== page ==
Tag Sale

Everyone has heard that Evernote is the best thing since sliced bread, and is a must-have for the genealogist's toolbox....right?  A completely searchable database of whatever you choose to save, available on computer, phone and tablet -- what's not to like?  Despite all the hoopla, I keep hearing colleagues quietly scratching their heads, without a clue about how they can really use Evernote for their research.  

I admit up front that I have a tendency to adopt a new technology and embrace it as the definitive solution, only to drop it just as quickly when it doesn't quite work the way I had hoped (remember Zotero, anyone?)  So this time, I've waited before jumping to a conclusion.  It has now been more than a year since Evernote has been an integral part of my research procedures, and I am confident that I really use it...I might even add that I would be lost without it.  

Evernote has intuitive tools to capture data from a wide variety of sources: images and data from the internet, items you email directly to the program, as well as screen captures and data files from your computer.  You can upload 60 MB per month with a basic account, or 10 GB with a premium account.  Contrary to what you might think given this kind of capacity, I use Evernote primarily to manage my research, not as a place to store data.  

When I first started to use Evernote, it seemed logical to attach all the digital records I found, but then I started to see my data scattered in different locations.  Sometimes it was easy to add a document to Evernote, and other times it was just easier to file it on my computer.  I like consistency, and in the end I decided I am more comfortable storing my data in one place on my computer, in a single filing system that I set up a long time ago.  Evernote was designed to be a productivity tool, not a data storage or back-up system. 

The way I actually use Evernote evolved organically.  I was preparing for a visit to an out of town library and happened to have Evernote open, so I cut and pasted entries from the online catalog into a note.  Within Evernote, I saw that I could add checkboxes to each item, which made it simple to mark them off as I used them at the library.  I could also annotate the catalog entry with remarks about each item as I used it.  It wasn't until much later that I realized I had created a research log... and it required no advance set up or extra steps along the way.  It was easy.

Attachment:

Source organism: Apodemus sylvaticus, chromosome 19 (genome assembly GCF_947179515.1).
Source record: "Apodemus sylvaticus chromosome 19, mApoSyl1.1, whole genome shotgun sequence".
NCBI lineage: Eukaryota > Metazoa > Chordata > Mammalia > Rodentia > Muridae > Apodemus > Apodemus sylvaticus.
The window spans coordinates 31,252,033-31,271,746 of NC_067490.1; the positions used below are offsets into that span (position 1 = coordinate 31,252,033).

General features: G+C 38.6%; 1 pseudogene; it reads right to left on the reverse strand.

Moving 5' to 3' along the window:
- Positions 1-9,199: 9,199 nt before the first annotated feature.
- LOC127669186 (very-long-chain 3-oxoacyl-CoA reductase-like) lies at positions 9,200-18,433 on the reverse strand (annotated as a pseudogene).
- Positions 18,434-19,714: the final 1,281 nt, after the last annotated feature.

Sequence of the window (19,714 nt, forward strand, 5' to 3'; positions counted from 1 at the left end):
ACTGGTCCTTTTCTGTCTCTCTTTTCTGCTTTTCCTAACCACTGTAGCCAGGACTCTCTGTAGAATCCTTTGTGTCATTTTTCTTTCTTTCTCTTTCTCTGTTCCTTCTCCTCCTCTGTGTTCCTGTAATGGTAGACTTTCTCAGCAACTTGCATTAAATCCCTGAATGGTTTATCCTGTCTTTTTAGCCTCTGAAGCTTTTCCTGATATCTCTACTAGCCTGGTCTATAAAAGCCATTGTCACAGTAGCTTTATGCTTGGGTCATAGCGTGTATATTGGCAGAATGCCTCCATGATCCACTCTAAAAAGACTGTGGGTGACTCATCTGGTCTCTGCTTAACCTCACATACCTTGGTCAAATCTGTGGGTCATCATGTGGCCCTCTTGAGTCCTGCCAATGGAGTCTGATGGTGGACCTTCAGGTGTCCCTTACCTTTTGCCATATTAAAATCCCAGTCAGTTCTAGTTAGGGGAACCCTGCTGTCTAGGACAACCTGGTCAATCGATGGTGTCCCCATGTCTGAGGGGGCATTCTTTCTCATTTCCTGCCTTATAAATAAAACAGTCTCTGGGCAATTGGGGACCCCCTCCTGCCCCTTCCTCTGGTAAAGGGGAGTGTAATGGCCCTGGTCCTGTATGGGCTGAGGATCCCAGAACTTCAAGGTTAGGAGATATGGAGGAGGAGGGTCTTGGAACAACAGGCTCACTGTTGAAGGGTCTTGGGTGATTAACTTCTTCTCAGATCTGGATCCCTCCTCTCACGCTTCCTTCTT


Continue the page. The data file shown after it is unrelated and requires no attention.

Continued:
Another time, I was doing some background reading for a project,  collecting URLs relating to that subject, and decided to gather all the links into a single note.  Ta da! Instantly I had a portable set of completely searchable bookmarks.  Filing a bookmark on my computer is like sending it into the black hole -- it is lost forever.  In Evernote, I never forget why I bookmarked a page because you can annotate to your hearts content, bookmarks are never lost since every word is searchable, and as a result, I actually use them!

By this time, I started to get a sense of what I could do with Evernote.  I set up timelines for the major players in my family tree, with links to online data and citations to other relevant information documenting their lives.  I created tables detailing when my various database subscriptions and society memberships expire.  I added notes containing shared segments and contact information for all my known DNA matches -- just to name a few of the possibilities. Evernote also comes to my rescue when I'm tempted by a "Bright Shiny Object," or BSO(1)  -- just add it to a note and investigate it later.